internal recruiting Hiring from the inside, or making people already employed by the organization aware of job openings.
job analysis The determination of the basic elements of a job.
job description A summary of what the holder of the job does and how and why he or she does it.
job posting Placing information about job vacancies and qualifications on bulletin boards, in newsletters, and on the organization's intranet.
job specification Description of the minimum qualifications a person must have to perform the job successfully.
knowledge worker Someone whose occupation is principally concerned with generating or interpreting information, as opposed to manual labor.
labor unions Organizations of employees formed to protect and advance their members' interests by bargaining with management over job-related issues.
mediation The process in which a neutral third party, a mediator, listens to both sides in a dispute, makes suggestions, and encourages them to agree on a solution.
national labor relations board (NLRB) Legislated in 1935, U.S. commission that enforces procedures whereby employees may vote to have a union and for collective bargaining.
objective appraisals Also called results appraisals; performance evaluations that are based on facts and that are often numerical.
orientation Process of helping a newcomer fit smoothly into the job and the organization.
performance appraisals Assessment of an employee's performance and the provision of feedback.
performance management The continuous cycle of improving job performance through goal setting, feedback and coaching, and rewards and positive reinforcement.
realistic job preview A picture of both positive and negative features of the job and organization given to a job candidate before he or she is hired.
recruiting The process of locating and attracting qualified applicants for jobs open in the organization.
reliability Degree to which a test measures the same thing consistently, so that an individual's score remains about the same over time, assuming the characteristics being measured also remain the same.
right to work laws Statutes that prohibit employees from being required to join a union as a condition of employment.
selection process The screening of job applicants to hire the best candidate.
sexual harassment Unwanted sexual attention that creates an adverse work environment.
situational interview A structured interview in which the interviewer focuses on hypothetical situations.
social capital Economic or productive potential of strong, trusting, and cooperative relationships.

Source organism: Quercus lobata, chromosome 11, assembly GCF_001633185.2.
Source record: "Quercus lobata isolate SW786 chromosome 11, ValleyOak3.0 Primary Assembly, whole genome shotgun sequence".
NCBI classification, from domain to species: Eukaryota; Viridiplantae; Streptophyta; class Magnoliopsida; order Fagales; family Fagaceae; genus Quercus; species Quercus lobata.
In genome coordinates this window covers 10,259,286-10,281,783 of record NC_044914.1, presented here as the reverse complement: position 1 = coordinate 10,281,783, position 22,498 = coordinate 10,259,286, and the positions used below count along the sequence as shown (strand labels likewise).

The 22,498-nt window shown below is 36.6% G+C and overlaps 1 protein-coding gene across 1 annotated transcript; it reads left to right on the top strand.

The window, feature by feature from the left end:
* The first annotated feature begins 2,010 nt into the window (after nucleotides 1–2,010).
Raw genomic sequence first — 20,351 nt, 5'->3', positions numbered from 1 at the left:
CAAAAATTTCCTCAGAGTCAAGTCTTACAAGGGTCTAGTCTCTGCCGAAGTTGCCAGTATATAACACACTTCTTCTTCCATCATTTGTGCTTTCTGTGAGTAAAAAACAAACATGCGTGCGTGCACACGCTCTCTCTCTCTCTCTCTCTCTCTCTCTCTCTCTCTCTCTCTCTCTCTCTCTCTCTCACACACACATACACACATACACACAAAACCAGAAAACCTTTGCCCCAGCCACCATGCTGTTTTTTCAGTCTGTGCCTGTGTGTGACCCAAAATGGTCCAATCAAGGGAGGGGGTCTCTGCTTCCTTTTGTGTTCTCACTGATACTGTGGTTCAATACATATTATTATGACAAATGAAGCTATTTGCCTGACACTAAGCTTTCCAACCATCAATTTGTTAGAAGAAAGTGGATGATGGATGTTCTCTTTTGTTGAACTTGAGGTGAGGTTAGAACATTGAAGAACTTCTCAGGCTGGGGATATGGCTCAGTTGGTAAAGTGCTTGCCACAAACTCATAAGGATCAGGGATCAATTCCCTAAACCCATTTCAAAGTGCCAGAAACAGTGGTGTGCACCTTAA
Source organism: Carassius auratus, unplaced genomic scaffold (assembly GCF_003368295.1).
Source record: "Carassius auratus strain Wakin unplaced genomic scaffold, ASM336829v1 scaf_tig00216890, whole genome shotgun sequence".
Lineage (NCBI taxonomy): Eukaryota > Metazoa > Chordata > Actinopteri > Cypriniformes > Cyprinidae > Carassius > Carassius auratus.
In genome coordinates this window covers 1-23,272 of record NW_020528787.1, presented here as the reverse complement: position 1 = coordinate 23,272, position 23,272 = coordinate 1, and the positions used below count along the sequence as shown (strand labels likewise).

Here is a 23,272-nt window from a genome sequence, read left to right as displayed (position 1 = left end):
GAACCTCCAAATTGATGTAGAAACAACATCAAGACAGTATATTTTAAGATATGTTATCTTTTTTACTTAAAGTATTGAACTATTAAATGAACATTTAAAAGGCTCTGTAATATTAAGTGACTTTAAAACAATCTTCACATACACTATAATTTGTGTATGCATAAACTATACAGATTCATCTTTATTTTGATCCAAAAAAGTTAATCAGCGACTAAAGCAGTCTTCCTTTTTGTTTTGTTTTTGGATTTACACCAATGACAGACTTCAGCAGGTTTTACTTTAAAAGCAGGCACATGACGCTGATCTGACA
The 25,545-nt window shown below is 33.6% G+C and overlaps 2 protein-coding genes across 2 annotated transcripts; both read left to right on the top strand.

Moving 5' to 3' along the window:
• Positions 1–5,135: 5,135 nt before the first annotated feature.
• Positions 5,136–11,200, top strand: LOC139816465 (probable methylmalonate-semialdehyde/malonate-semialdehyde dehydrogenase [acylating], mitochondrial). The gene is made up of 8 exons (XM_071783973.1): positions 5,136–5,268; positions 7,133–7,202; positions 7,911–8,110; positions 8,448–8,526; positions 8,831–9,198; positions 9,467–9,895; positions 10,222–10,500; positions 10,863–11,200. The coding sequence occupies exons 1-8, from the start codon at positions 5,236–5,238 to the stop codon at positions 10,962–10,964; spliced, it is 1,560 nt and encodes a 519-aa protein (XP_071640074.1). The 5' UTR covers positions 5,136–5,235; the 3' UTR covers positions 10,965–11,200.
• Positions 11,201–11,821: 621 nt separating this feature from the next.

strategic human resource planning The development of a systematic, comprehensive strategy for (1) understanding current employee needs and (2) predicting future employee needs.
structured interview Interview in which the interviewer asks each applicant the same questions and then compares the responses to a standardized set of answers.
subjective appraisals Performance evaluations based on a manager's perceptions of an employee's traits or behaviors.
training Educating technical and operational employees in how to better do their current jobs.
two tier wage contracts Contracts in which new employees are paid less or receive lesser benefits than veteran employees have.
union security clause Part of a labor-management agreement that states that employees who receive union benefits must join the union, or at least pay dues to it.
unstructured interview Interview in which the interviewer asks probing questions to find out what the applicant is like.
validity Extent to which a test measures what it purports to measure and extent to which it is free of bias.
workplace discrimination Type of discrimination that occurs when people are hired or promoted—or denied hiring or promotion—for reasons not relevant to the job.
adaptive change Reintroduction of a familiar practice, the kind of change that has already been experienced within the same organization.
benchmarking A process by which a company compares its performance with that of high-performing organizations.
change agent A person inside or outside the organization who can be a catalyst in helping deal with old problems in new ways.
creativity The process of developing something new or unique.
incremental innovations The creation of products, services, or technologies that modify existing ones.
innovative change The introduction of a practice that is new to the organization.
intervention Interference in an attempt to correct a problem.
organizational development (OD) Set of techniques for implementing planned change to make people and organizations more effective.
proactive change Planned change; making carefully thought-out changes in anticipation of possible or expected problems or opportunities; opposite of reactive change.
process innovation A change in the way a product or service is conceived, manufactured, or disseminated.
product innovation A change in the appearance or the performance of a product or a service or the creation of a new one.
radical innovations New products, services, or technologies that replace existing ones.
radically innovative change Change involving a practice that is new to the industry.
reactive change Change made in response to problems or opportunities as they arise; compare Proactive change.
resistance to change An emotional/behavioral response to real or imagined threats to an established work routine.
seeds of innovation The starting point for organizational innovation
technology All tools & ideas for transforming material data or labor(inputs) to goods or services(outputs). Applies not just to computers, any machine process that enables an organization to gain competitive advantage n changing materials used to make fin product
Created by: arry80